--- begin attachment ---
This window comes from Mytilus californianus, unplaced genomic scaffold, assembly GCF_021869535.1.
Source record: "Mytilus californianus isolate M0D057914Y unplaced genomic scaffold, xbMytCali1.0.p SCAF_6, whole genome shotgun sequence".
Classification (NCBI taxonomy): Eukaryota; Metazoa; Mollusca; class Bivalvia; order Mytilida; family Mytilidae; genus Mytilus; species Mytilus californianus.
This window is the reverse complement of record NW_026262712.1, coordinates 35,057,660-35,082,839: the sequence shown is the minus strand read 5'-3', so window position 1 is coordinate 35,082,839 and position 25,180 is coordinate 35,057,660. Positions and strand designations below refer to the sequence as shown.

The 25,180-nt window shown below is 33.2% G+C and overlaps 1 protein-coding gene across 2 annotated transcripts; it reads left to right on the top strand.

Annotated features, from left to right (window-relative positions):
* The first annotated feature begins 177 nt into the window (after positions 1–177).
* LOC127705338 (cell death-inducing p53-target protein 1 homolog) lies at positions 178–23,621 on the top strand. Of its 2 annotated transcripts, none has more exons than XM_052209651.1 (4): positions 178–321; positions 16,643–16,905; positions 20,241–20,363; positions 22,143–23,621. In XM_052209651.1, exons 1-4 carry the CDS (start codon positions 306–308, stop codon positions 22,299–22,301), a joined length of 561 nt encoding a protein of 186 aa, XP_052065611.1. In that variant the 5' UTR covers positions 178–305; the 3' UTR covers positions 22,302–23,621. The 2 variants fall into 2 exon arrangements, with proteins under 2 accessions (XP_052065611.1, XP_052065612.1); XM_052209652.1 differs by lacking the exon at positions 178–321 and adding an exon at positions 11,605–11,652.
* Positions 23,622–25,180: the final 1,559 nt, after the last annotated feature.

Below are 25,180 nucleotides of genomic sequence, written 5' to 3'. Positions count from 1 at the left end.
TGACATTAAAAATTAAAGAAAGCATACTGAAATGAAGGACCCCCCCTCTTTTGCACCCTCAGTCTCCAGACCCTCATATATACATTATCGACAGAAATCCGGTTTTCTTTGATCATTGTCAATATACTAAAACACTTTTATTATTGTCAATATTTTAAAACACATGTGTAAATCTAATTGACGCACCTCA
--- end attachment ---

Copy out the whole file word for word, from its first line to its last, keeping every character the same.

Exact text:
This window comes from Mytilus californianus, unplaced genomic scaffold, assembly GCF_021869535.1.
Source record: "Mytilus californianus isolate M0D057914Y unplaced genomic scaffold, xbMytCali1.0.p SCAF_6, whole genome shotgun sequence".
Classification (NCBI taxonomy): Eukaryota; Metazoa; Mollusca; class Bivalvia; order Mytilida; family Mytilidae; genus Mytilus; species Mytilus californianus.
This window is the reverse complement of record NW_026262712.1, coordinates 35,057,660-35,082,839: the sequence shown is the minus strand read 5'-3', so window position 1 is coordinate 35,082,839 and position 25,180 is coordinate 35,057,660. Positions and strand designations below refer to the sequence as shown.

The 25,180-nt window shown below is 33.2% G+C and overlaps 1 protein-coding gene across 2 annotated transcripts; it reads left to right on the top strand.

Annotated features, from left to right (window-relative positions):
* The first annotated feature begins 177 nt into the window (after positions 1–177).
* LOC127705338 (cell death-inducing p53-target protein 1 homolog) lies at positions 178–23,621 on the top strand. Of its 2 annotated transcripts, none has more exons than XM_052209651.1 (4): positions 178–321; positions 16,643–16,905; positions 20,241–20,363; positions 22,143–23,621. In XM_052209651.1, exons 1-4 carry the CDS (start codon positions 306–308, stop codon positions 22,299–22,301), a joined length of 561 nt encoding a protein of 186 aa, XP_052065611.1. In that variant the 5' UTR covers positions 178–305; the 3' UTR covers positions 22,302–23,621. The 2 variants fall into 2 exon arrangements, with proteins under 2 accessions (XP_052065611.1, XP_052065612.1); XM_052209652.1 differs by lacking the exon at positions 178–321 and adding an exon at positions 11,605–11,652.
* Positions 23,622–25,180: the final 1,559 nt, after the last annotated feature.

Below are 25,180 nucleotides of genomic sequence, written 5' to 3'. Positions count from 1 at the left end.
TGACATTAAAAATTAAAGAAAGCATACTGAAATGAAGGACCCCCCCTCTTTTGCACCCTCAGTCTCCAGACCCTCATATATACATTATCGACAGAAATCCGGTTTTCTTTGATCATTGTCAATATACTAAAACACTTTTATTATTGTCAATATTTTAAAACACATGTGTAAATCTAATTGACGCACCTCA